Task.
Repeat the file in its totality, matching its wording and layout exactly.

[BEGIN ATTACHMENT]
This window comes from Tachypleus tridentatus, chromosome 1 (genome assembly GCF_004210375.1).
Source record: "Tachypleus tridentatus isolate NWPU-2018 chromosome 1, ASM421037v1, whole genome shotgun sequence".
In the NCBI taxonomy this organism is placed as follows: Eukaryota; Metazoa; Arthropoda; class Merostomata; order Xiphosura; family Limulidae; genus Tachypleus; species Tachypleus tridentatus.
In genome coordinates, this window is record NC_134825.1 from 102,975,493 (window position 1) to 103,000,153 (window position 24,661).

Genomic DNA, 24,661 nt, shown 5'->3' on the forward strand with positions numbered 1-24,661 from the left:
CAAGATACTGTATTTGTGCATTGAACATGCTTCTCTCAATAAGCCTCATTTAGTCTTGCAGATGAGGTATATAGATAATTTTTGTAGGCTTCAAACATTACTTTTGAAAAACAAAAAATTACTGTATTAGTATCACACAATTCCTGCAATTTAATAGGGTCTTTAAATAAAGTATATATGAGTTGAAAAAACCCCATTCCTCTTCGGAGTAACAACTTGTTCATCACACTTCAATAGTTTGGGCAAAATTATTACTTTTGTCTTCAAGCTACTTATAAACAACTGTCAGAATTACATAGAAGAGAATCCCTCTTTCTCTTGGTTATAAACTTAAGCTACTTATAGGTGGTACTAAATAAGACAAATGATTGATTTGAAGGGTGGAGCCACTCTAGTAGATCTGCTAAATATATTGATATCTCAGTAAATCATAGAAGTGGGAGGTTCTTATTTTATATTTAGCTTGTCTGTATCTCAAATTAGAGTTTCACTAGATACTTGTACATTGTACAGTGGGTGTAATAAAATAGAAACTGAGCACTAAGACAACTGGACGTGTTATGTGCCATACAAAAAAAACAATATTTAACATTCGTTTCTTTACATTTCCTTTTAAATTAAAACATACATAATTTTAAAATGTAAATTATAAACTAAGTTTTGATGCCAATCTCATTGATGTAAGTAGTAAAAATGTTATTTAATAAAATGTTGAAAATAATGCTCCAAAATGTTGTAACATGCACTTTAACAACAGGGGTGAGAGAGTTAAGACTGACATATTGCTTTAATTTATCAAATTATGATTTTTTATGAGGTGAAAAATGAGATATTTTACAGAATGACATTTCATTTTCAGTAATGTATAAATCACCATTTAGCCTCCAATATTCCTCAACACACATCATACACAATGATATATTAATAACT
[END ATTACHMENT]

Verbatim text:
This window comes from Tachypleus tridentatus, chromosome 1 (genome assembly GCF_004210375.1).
Source record: "Tachypleus tridentatus isolate NWPU-2018 chromosome 1, ASM421037v1, whole genome shotgun sequence".
In the NCBI taxonomy this organism is placed as follows: Eukaryota; Metazoa; Arthropoda; class Merostomata; order Xiphosura; family Limulidae; genus Tachypleus; species Tachypleus tridentatus.
In genome coordinates, this window is record NC_134825.1 from 102,975,493 (window position 1) to 103,000,153 (window position 24,661).

Genomic DNA, 24,661 nt, shown 5'->3' on the forward strand with positions numbered 1-24,661 from the left:
CAAGATACTGTATTTGTGCATTGAACATGCTTCTCTCAATAAGCCTCATTTAGTCTTGCAGATGAGGTATATAGATAATTTTTGTAGGCTTCAAACATTACTTTTGAAAAACAAAAAATTACTGTATTAGTATCACACAATTCCTGCAATTTAATAGGGTCTTTAAATAAAGTATATATGAGTTGAAAAAACCCCATTCCTCTTCGGAGTAACAACTTGTTCATCACACTTCAATAGTTTGGGCAAAATTATTACTTTTGTCTTCAAGCTACTTATAAACAACTGTCAGAATTACATAGAAGAGAATCCCTCTTTCTCTTGGTTATAAACTTAAGCTACTTATAGGTGGTACTAAATAAGACAAATGATTGATTTGAAGGGTGGAGCCACTCTAGTAGATCTGCTAAATATATTGATATCTCAGTAAATCATAGAAGTGGGAGGTTCTTATTTTATATTTAGCTTGTCTGTATCTCAAATTAGAGTTTCACTAGATACTTGTACATTGTACAGTGGGTGTAATAAAATAGAAACTGAGCACTAAGACAACTGGACGTGTTATGTGCCATACAAAAAAAACAATATTTAACATTCGTTTCTTTACATTTCCTTTTAAATTAAAACATACATAATTTTAAAATGTAAATTATAAACTAAGTTTTGATGCCAATCTCATTGATGTAAGTAGTAAAAATGTTATTTAATAAAATGTTGAAAATAATGCTCCAAAATGTTGTAACATGCACTTTAACAACAGGGGTGAGAGAGTTAAGACTGACATATTGCTTTAATTTATCAAATTATGATTTTTTATGAGGTGAAAAATGAGATATTTTACAGAATGACATTTCATTTTCAGTAATGTATAAATCACCATTTAGCCTCCAATATTCCTCAACACACATCATACACAATGATATATTAATAACT